Nicholas R. Santilli, Ph.D.
Senior Director for Learning Strategy, Society for College and University Planning
In 2014, I was a panelist at a conference that focused on the work of chief academic officers. The moderator kicked off the panel by posing this question: “What keeps you up at night?”
A word cloud swirled through my mind: shrinking enrollments, increasing net tuition revenue, decreasing the discount rate, accreditation pressures, innovation, defending the liberal arts, and improving access, persistence, and completion. I quickly realized my list became unwieldy. I needed to find some organizing principle and introduce some structure to this list.
Three themes emerged: cost, compliance, and relevance. In my opinion these disruptive forces are just as significant today as they were in 2014. Whether or not you agree that higher education is enduring its moment of disruption, there can be little argument that these three forces exert pressure on the sector.
The rise of the cost of attendance has been well documented. Tuition and fees, room and board, and ancillary costs have risen steadily for the past two decades. These cost increases have been identified as the underlying cause of the student debt crisis.
There is no doubt that student debt has reached oppressive levels. Institutions must find ways to reign in escalating of the costs of higher education.
However, it is important to note that while costs to students have risen, so have costs to institutions. Funding student success goes beyond direct instructional costs, and include facilities and staffing for career and academic support centers, student activities, and medical clinics. Additionally, funding critical operational units, such as institutional effectiveness, accreditation, planning, maintenance and grounds, IT, diversity, equity and inclusion, and advancement, serve student success.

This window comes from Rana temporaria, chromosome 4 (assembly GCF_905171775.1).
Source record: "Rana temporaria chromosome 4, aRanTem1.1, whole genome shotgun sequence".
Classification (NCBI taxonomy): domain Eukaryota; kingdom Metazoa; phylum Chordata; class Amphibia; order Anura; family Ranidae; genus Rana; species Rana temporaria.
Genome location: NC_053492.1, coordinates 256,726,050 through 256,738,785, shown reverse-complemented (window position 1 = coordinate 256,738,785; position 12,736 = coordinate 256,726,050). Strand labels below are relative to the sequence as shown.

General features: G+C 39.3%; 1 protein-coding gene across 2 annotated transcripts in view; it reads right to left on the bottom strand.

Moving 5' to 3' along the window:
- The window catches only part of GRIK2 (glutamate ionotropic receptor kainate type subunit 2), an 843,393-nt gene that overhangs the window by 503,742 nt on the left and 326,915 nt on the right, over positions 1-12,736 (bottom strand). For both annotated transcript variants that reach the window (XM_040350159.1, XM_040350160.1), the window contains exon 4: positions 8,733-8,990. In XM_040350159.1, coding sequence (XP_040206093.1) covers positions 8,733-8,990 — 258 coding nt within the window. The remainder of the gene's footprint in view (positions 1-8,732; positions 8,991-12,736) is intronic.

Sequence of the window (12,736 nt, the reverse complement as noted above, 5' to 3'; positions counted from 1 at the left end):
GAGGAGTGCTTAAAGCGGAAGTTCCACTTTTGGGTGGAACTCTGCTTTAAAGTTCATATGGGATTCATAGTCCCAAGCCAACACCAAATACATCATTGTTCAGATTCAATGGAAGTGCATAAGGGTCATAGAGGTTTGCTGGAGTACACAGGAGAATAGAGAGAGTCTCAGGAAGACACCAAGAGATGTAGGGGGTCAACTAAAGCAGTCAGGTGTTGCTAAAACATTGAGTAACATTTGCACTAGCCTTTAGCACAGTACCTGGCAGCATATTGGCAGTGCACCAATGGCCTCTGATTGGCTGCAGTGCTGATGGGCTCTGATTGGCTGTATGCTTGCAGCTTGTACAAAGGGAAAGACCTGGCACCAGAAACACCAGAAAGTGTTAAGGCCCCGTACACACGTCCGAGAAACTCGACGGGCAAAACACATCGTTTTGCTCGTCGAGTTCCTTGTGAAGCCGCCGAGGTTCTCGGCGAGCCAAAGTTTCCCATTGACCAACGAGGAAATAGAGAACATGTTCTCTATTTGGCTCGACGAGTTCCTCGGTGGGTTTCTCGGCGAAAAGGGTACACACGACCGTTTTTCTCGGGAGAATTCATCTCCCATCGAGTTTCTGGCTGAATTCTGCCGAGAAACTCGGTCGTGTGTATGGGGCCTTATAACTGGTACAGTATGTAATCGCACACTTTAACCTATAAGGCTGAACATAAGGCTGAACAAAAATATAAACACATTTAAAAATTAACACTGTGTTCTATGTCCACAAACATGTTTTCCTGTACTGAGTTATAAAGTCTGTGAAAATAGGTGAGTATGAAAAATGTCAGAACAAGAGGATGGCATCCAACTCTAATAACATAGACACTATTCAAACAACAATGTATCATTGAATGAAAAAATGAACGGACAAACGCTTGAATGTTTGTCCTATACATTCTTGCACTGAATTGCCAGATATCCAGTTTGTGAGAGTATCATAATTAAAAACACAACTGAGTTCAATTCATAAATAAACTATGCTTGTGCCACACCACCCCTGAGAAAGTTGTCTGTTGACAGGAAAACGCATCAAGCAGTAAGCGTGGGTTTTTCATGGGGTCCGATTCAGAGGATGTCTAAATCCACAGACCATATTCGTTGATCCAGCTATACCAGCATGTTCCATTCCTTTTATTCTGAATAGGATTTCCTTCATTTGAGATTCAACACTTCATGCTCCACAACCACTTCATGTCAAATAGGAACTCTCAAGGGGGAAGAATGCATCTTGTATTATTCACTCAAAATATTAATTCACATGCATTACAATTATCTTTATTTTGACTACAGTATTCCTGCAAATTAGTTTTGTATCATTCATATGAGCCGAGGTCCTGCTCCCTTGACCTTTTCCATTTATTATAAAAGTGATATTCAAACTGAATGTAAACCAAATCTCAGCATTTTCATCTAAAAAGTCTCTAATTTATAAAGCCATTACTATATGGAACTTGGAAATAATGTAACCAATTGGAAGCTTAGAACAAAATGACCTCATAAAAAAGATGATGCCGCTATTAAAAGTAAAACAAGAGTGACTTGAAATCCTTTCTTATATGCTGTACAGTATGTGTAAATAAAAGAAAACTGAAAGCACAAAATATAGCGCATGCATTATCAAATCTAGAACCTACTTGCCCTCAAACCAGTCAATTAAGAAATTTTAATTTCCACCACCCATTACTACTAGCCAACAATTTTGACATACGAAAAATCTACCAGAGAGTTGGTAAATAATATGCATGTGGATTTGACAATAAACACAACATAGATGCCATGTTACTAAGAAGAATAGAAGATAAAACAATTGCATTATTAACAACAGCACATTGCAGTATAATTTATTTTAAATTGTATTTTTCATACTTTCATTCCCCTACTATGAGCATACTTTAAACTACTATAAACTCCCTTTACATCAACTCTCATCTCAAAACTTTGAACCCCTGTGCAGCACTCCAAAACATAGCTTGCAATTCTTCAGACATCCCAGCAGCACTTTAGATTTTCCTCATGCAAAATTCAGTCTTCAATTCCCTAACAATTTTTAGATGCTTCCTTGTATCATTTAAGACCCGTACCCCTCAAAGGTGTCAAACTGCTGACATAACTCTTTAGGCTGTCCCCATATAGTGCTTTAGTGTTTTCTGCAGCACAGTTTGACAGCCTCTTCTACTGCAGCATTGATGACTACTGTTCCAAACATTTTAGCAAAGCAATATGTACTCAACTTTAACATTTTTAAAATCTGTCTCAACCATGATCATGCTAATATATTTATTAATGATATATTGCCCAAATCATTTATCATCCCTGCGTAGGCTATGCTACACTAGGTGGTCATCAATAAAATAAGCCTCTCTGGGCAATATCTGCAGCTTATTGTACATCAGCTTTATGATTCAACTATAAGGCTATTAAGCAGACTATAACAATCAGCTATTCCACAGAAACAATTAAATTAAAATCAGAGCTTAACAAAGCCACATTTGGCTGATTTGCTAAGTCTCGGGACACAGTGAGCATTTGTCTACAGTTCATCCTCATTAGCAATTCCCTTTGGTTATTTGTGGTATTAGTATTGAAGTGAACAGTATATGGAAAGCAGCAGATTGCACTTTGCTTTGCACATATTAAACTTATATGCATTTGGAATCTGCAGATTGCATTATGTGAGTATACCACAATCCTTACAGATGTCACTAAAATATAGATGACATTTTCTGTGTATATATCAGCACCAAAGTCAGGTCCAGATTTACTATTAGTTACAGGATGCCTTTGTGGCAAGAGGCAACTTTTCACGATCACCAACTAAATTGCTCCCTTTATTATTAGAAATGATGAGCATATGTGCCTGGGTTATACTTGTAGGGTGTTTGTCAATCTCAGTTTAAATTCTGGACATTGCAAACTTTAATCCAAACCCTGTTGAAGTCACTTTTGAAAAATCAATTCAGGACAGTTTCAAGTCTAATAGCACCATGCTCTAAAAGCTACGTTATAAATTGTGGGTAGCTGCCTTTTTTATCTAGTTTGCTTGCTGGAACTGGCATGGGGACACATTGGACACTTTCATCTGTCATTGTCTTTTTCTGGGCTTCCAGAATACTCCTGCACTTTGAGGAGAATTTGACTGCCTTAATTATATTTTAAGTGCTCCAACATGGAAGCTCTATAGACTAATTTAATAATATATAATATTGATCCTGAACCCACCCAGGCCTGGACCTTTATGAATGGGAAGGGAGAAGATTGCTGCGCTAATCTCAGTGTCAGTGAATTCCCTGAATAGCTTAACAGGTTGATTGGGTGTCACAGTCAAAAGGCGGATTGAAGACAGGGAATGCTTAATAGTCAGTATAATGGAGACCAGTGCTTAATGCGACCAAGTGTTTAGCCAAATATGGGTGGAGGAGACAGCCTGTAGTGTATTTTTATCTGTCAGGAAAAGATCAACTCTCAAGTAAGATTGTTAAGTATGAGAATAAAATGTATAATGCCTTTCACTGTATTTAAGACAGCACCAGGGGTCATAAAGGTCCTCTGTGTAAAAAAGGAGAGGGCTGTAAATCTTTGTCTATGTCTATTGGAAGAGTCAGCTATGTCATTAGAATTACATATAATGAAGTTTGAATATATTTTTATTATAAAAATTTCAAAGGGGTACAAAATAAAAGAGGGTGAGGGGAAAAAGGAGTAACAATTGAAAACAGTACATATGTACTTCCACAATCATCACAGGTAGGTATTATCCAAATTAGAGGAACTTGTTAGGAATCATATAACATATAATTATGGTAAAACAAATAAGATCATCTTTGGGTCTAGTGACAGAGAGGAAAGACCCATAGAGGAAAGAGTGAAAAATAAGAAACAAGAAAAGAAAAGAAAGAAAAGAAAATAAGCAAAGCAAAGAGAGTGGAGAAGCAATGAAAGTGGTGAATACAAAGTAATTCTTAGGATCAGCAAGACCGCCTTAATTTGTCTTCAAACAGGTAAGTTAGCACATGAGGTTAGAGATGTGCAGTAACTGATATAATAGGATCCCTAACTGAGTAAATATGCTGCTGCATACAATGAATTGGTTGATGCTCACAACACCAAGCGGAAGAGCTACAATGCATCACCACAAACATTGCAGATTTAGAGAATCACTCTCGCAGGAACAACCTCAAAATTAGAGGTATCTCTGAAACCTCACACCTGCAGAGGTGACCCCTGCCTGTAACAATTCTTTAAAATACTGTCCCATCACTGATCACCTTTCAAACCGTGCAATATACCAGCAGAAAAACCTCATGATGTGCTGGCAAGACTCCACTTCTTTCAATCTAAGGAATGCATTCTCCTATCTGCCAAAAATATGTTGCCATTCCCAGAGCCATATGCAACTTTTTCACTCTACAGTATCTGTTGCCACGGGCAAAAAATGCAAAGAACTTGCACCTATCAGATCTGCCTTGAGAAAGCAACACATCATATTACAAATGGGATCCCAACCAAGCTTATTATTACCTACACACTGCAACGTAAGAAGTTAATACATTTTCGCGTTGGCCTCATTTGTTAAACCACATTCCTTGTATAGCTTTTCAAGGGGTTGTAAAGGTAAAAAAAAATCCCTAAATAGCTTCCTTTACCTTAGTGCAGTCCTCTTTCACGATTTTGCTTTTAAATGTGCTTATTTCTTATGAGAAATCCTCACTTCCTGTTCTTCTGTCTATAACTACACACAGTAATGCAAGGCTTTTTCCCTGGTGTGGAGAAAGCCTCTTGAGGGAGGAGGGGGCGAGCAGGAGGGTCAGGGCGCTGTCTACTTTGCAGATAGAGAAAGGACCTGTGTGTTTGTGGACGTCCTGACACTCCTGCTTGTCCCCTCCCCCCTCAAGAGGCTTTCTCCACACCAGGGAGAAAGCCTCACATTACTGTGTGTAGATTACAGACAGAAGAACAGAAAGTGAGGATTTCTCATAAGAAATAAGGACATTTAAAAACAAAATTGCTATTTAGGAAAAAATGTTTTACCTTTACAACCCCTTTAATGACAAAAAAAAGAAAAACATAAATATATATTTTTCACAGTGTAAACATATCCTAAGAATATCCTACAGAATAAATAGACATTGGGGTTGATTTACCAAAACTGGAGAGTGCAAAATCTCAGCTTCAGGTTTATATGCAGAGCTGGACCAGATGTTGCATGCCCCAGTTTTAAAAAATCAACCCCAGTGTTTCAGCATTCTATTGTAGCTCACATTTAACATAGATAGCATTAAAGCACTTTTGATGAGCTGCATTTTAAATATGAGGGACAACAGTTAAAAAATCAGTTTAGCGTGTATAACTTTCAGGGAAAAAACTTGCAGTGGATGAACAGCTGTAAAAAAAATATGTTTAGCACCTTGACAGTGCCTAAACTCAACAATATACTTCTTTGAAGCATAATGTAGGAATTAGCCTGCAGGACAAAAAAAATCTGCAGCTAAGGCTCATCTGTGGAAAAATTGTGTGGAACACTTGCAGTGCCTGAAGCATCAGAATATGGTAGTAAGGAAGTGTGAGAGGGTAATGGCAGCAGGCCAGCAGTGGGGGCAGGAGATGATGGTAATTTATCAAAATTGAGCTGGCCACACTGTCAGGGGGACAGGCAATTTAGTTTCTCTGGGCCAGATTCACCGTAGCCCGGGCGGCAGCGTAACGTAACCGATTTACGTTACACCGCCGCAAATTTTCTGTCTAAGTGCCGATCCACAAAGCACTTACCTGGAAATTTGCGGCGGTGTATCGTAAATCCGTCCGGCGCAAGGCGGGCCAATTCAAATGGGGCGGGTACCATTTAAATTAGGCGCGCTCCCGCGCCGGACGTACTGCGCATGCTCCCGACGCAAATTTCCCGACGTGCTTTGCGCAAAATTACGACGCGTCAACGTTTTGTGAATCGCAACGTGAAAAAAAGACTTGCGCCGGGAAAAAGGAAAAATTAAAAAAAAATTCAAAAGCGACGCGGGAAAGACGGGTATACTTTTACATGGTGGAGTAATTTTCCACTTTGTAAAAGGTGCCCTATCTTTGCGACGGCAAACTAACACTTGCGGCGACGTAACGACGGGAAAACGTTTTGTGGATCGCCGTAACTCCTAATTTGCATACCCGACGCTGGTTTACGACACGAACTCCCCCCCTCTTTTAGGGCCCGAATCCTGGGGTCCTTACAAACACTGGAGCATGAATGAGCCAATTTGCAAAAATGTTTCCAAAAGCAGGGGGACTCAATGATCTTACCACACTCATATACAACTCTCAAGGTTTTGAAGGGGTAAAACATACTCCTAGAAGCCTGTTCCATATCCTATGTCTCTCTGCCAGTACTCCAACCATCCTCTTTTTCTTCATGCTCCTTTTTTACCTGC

Compliance has increased exponentially. Federal and state reporting burdens are only the start. Institutions must assemble assurance reports for accreditation reviews by institutional accreditors, as well as program and specialty accreditations.
The host of rankings surveys also creates a reporting burden on institutions. To respond, institutions build offices of institutional effectiveness to handle data requests. These data stewards are key in the day-to-day operations of the institutions.
Why note this? Simple: Compliance reporting is an overlooked cost driver for institutions.
Relevance stands between cost and compliance. We’ve seen the results of recent surveys regarding perceptions of higher education. Most still believe higher education leads to improved life circumstances, however, there is growing skepticism about whether the cost of higher education is equal to the return on the investment.
Some devalue the liberal arts, thereby escalating tensions between workforce preparation and a broad college education. Others worry about the state of free speech on campus.
It goes a long way
How does a campus respond? Two words: integrated planning.